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The United States does not want a trade “divorce” with China

The United States is trying to be strategic about how it ‘realigns’ its trade relationship with China, but is not interested in large-scale ‘decoupling’ or trade ‘divorce’, the US representative told the trade Katherine Tai in an interview this week. .

Tai made the remarks in Singapore, where she had been to discuss the Biden administration’s Indo-Pacific economic framework. The purpose of the framework, she said, “is to enable the United States and our most like-minded partners in this region to be able to collaborate on key economic issues and emerging global challenges. And that includes working together to promote resilience and sustainability in our own economies, as well as through partnerships with the economies of others.

Tai made his comments in an interview with Bloomberg Television.

New approach

Tai’s trip to Singapore came just days after she told Congress during testimony before the House Ways and Means Committee that it was time for the United States to reevaluate how it treats China as a trading partner.

Past measures, including the tariff regime imposed by the Trump administration, have failed to get China to open its markets to U.S. products and avoid anti-competitive behavior, she told lawmakers. .

In Tuesday’s interview, Tai said the United States may need to use “other tools” to adjust its relationship with China.

Emphasizing what those other tools might look like, she said, “I think it’s less about what more we can do for China. I think it’s more about how we can shape the trade relationship between the United States and China and, again, realign it to create incentives for our economic actors to ensure that this relationship is balanced, fair and also, importantly, that contributes to a sense of security and resilience not only for our economies, but for the global economy.

Recognize reality

Tai’s explicit exclusion from a U.S.-China trade divorce may reflect the simple reality on the ground in the Indo-Pacific region, said Gary Hufbauer, senior fellow at the Peterson Institute for International Economics.

“All of these countries have more trade with China than with the United States,” he told VOA. “And furthermore, trade with China is growing faster than with the United States, so they have no real commercial interest in any decoupling or divorce.”

Leaders in the region have repeatedly expressed concern that they are being placed in a position where they are forced to choose between partnering with the United States and partnering with China. Their concern has been heightened by rhetoric from US lawmakers, some of whom have pushed for trade deals that isolate China.

“That notion faded away in his rhetoric,” Hufbauer said, relating Tai and the Biden administration to what he called the “realist camp.”

“Trade flows, their magnitude, and now also investment flows – they don’t favor a split into two camps,” he said. “Because too many countries have very strong interests in maintaining good trade relations and good diplomatic relations with China and the United States”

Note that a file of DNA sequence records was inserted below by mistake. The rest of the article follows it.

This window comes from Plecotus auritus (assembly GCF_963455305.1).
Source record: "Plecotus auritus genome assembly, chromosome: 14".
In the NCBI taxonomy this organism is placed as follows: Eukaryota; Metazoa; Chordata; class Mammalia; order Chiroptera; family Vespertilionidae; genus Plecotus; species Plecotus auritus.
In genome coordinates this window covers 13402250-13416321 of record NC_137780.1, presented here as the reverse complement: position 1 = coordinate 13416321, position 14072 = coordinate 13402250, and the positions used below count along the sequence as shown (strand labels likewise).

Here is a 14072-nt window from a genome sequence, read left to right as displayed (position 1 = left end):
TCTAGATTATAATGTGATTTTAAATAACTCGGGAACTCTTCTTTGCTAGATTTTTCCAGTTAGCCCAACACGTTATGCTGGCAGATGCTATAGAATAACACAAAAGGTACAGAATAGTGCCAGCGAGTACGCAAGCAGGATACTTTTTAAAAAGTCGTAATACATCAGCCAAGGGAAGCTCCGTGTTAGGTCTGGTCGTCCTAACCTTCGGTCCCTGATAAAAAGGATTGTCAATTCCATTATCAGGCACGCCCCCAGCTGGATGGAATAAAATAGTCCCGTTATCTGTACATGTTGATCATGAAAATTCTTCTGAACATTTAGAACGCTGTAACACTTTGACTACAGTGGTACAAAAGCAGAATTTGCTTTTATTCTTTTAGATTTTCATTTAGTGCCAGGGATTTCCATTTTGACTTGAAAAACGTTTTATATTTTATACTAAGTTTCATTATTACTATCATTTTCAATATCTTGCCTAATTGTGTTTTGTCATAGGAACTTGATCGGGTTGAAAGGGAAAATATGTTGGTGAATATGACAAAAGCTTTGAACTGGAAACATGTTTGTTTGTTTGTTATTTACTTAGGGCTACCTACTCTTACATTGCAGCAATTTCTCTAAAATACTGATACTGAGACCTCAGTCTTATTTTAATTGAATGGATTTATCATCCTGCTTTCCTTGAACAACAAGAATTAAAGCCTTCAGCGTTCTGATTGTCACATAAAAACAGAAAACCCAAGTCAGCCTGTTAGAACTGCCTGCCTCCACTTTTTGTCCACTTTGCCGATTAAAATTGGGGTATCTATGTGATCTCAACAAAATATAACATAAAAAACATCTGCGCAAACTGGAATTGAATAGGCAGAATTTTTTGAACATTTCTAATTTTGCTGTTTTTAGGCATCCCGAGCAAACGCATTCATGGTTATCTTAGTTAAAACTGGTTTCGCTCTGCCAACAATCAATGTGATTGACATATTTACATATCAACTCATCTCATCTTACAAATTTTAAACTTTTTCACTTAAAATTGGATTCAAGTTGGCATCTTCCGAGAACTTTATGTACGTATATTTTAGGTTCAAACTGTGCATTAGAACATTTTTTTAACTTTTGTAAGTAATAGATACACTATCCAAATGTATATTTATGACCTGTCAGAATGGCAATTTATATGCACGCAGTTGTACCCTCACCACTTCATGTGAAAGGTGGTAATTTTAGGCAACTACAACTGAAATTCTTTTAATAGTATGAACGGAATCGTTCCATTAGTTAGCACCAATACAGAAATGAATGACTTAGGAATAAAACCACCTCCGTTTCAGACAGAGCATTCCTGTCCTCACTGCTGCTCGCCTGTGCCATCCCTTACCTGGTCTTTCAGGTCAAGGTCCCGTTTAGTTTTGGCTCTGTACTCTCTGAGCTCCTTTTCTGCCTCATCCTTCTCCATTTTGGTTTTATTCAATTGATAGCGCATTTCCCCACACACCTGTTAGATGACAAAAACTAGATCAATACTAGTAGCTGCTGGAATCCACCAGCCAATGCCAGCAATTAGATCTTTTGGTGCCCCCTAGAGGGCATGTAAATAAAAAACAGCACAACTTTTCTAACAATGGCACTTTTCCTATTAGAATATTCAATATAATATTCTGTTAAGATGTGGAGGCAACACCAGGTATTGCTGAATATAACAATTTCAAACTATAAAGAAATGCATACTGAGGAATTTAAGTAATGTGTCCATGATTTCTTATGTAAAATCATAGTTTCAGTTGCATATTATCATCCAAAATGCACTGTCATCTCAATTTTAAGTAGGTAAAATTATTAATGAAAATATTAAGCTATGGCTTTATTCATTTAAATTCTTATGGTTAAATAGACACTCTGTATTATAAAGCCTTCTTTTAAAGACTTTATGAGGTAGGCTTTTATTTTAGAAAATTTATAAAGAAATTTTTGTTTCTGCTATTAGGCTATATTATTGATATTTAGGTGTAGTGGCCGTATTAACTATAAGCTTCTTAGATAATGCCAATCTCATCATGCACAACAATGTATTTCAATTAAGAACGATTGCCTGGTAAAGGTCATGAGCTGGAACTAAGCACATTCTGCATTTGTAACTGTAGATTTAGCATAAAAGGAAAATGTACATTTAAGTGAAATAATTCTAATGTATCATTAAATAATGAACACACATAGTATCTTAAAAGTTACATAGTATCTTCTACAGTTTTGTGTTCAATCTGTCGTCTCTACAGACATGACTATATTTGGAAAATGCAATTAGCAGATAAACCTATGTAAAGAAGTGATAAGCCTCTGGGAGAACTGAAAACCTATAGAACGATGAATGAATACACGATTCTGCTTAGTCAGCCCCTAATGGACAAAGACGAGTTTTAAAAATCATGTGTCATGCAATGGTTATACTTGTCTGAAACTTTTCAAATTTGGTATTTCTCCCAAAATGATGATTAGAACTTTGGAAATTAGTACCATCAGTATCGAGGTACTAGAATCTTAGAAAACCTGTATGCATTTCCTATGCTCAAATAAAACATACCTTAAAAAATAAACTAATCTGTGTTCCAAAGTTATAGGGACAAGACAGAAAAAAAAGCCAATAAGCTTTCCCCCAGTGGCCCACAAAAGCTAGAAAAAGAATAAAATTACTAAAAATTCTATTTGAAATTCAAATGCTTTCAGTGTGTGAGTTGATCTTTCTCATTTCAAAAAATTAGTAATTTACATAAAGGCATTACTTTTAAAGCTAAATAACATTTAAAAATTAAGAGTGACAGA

End of tariffs

“It’s encouraging that a senior administration official is saying that economic decoupling is not an administration goal,” Doug Barry, senior director of the US-China Business Council, told VOA in an exchange. emails.

“Anything Ambassador Tai has in mind in terms of a new trade policy towards China must include preserving and increasing the benefits of the current relationship,” Barry said. “That would include scrapping Trump-era tariffs, which didn’t change China’s behavior and instead hurt American workers, farmers and families.”

Barry said his organization would like to see more high-level trade talks between U.S. and Chinese leaders, but said “due to the domestic politics of both countries, such talks seem unrealistic until the end of this year at the earliest”.

Re-establishing an American presence

Tai’s trip to Singapore is, in part, an effort to re-establish a US presence in the region on trade issues.

In 2017, then-President Donald Trump pulled the United States out of the Trans-Pacific Partnership, a massive regional trade deal that had taken years to negotiate. The agreement was resurrected without U.S. participation as the 11-country Comprehensive and Progressive Agreement for Trans-Pacific Partnership (CPATPP), one of the largest free trade organizations in the world.

Some of the CPATPP participants have expressed hope that the United States will join the trading bloc, but the Biden administration has said it will not, preferring to work within the Indo-Pacific economic framework. China has stated that it would be interested in joining the CPATPP. However, existing members including Japan and Australia have said they believe Beijing’s massive interference in free markets disqualifies China from membership.

Singapore as a key partner

Experts say Tai’s trip to Singapore highlighted the role the city-state could play in the future proposed by the Biden administration.

“Singapore is a natural partner for Southeast Asia in developing an Indo-Pacific economic framework,” Brian Harding, senior expert on Southeast Asia at the US Institute of Peace, told VOA.

“Singapore welcomes Chinese economic activity in Southeast Asia but is lucid about China’s strategic intentions,” Harding said. “While Singapore may be a strong advocate of the importance of the United States to regional stability, it is also concerned that US-China competition is inherently destabilizing.”

VOA Mandarin Service reporter Jessie Jiang contributed to this story.


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